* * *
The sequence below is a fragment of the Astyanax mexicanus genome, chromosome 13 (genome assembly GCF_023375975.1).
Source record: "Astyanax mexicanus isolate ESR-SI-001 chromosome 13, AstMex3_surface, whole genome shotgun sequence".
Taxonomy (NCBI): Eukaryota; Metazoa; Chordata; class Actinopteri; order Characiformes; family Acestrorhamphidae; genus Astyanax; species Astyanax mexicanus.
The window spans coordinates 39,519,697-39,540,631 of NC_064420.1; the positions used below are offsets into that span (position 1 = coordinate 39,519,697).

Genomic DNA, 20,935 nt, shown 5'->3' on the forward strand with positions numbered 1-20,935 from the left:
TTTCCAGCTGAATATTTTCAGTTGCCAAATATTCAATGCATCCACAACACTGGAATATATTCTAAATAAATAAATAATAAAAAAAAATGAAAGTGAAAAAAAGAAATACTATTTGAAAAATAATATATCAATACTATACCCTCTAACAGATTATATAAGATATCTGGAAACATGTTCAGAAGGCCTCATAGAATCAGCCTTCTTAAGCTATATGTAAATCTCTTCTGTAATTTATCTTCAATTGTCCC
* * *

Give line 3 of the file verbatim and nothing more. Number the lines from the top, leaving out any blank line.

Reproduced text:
Taxonomy (NCBI): Eukaryota; Metazoa; Chordata; class Actinopteri; order Characiformes; family Acestrorhamphidae; genus Astyanax; species Astyanax mexicanus.